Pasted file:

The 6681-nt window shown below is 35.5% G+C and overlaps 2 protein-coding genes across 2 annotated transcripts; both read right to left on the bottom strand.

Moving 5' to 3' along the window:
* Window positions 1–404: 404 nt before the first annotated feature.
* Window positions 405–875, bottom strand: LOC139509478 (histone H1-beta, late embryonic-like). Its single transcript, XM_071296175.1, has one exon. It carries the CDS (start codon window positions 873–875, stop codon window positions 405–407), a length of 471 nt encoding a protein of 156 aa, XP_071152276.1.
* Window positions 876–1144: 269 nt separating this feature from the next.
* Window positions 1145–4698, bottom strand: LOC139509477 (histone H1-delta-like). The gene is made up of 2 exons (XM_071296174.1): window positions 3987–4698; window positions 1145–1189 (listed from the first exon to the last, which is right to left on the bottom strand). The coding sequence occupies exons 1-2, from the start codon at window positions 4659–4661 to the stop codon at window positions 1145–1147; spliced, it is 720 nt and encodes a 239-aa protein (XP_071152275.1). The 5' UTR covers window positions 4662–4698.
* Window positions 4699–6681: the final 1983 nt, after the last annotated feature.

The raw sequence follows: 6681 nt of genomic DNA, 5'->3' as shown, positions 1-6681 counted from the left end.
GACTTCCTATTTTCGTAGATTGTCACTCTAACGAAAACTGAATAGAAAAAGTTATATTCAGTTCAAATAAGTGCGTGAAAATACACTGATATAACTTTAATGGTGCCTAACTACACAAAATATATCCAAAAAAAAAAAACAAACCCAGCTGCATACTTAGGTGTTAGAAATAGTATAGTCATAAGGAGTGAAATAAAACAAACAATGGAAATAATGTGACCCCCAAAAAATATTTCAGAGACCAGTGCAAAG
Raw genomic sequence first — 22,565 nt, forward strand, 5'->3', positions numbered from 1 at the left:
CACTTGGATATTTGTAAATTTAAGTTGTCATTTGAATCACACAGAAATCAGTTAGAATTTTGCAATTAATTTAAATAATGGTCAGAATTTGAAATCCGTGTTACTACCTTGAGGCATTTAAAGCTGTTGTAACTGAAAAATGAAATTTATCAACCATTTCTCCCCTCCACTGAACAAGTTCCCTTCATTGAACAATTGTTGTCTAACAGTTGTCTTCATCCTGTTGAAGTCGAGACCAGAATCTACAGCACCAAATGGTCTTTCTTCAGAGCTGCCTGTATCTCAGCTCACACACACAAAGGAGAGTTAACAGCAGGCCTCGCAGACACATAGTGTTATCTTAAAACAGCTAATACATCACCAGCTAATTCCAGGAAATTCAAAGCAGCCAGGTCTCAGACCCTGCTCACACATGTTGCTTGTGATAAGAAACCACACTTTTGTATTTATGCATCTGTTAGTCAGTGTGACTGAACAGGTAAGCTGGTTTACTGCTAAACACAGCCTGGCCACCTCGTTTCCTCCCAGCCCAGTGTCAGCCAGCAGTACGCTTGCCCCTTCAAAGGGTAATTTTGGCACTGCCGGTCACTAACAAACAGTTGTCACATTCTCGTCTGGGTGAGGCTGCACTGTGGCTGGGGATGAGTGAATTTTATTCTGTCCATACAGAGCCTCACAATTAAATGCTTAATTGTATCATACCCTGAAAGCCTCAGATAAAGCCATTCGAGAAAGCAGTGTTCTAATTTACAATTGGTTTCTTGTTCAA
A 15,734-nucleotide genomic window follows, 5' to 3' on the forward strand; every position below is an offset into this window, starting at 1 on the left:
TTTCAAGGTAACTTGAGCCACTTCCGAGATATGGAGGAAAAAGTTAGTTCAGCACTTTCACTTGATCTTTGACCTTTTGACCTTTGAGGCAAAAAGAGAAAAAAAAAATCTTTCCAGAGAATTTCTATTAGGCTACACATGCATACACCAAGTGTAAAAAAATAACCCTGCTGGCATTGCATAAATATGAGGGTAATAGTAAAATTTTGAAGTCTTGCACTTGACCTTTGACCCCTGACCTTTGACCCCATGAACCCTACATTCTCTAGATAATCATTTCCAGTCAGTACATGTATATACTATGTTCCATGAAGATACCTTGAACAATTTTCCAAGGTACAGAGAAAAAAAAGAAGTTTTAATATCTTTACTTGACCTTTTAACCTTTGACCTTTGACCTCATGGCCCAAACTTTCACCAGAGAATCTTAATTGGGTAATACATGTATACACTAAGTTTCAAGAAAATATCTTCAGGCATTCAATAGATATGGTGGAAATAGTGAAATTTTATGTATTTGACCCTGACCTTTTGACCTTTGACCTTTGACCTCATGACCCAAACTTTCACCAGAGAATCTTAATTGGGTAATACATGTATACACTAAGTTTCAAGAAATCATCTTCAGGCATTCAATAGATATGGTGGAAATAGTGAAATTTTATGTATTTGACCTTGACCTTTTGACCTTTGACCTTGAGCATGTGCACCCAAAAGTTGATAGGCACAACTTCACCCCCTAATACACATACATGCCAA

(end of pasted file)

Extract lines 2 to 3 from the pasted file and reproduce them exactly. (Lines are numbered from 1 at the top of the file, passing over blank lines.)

Moving 5' to 3' along the window:
* Window positions 1–404: 404 nt before the first annotated feature.